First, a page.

The fifth season of The Mary Tyler Moore Show continues the funny exploits of Mary Richards (Mary Tyler Moore) and her WJM coworkers, the main trio being gruff but lovable news producer Lou Grant (Ed Asner); wisecracking writer Murray Slaughter (Gavin MacLeod); and dopey, self-absorbed news anchor Ted Baxter (Ted Knight). Other recurring characters are Ted’s girlfriend Georgette (Georgia Engel), a Gracie Allen-type character, and man-hungry TV host Sue Ann Nivens (Betty White). Mary’s friend and neighbor Rhoda (Valerie Harper) is no longer around because she was spun-off into her own series and landlord Phyllis (Cloris Leachman) would leave after this season for her own series as well.
There are quite a few changes for the characters over the course of this season. Mary takes more responsibility for producing the news broadcast. Murray nearly has an affair in “I Love a Piano” then a few episodes later in “A Son for Murray” he and his wife adopt a Vietnamese boy. Ted proposes to Georgette in “Marriage, Minneapolis Style.” Even though Rhoda is gone she is not forgotten because in “Neighbors” Lou moves into her old apartment above Mary. Also, the gang is shown getting wedding presents for Rhoda in “A New Sue Ann,” a funny episode with shades of All About Eve.
Created by James L. Brooks and Allan Burns, the series excels because it has a simple formula of great writing brought to life by great acting. The fifth season was the first time the series won the Emmy for Best Comedy, a designation it would earn the next and final two seasons of its run. Ed Weinberger and Stan Daniels won the Emmy for Outstanding Writing in a Comedy Series for "Will Mary Richards Go to Jail?" where Mary has to decide about naming her sources. This year also saw Acting Emmys go to Asner, White, and Leachman, and editor Douglas Hines was also honored for his work.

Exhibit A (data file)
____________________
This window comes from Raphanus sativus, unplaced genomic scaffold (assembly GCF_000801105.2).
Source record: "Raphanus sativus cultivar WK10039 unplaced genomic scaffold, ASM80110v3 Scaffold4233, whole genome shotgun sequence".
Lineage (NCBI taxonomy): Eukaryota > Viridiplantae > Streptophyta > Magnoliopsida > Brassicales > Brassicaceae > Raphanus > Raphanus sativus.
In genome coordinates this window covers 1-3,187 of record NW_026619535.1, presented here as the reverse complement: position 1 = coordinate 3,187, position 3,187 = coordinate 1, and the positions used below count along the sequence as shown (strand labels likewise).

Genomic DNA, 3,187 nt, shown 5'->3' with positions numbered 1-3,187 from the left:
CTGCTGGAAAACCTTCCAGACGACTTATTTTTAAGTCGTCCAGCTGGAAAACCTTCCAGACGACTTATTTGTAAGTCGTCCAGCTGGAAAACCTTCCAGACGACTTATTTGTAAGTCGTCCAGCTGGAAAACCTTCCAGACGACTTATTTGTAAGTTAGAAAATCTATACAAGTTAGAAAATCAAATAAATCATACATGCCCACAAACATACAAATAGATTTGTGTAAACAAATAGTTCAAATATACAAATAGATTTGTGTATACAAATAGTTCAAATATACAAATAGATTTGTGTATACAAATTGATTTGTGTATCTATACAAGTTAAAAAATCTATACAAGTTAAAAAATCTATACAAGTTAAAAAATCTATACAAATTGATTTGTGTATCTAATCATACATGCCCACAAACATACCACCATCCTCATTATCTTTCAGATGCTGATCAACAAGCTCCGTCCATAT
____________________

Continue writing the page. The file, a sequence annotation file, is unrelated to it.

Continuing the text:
Not only does The Complete Fifth Season come with no extras to accompany the 24 episodes, an unfortunate but common occurrence with many TV-on-DVD releases, but Fox didn’t even bother to provide synopses of the episodes.
Although fans looking to complete their collection are likely already sold, anyone who enjoys smart comedy owes it to themselves to revisit Mary and the gang in the fifth or any season. For those who have yet to get acquainted, the material is rarely dated and the humor is timeless.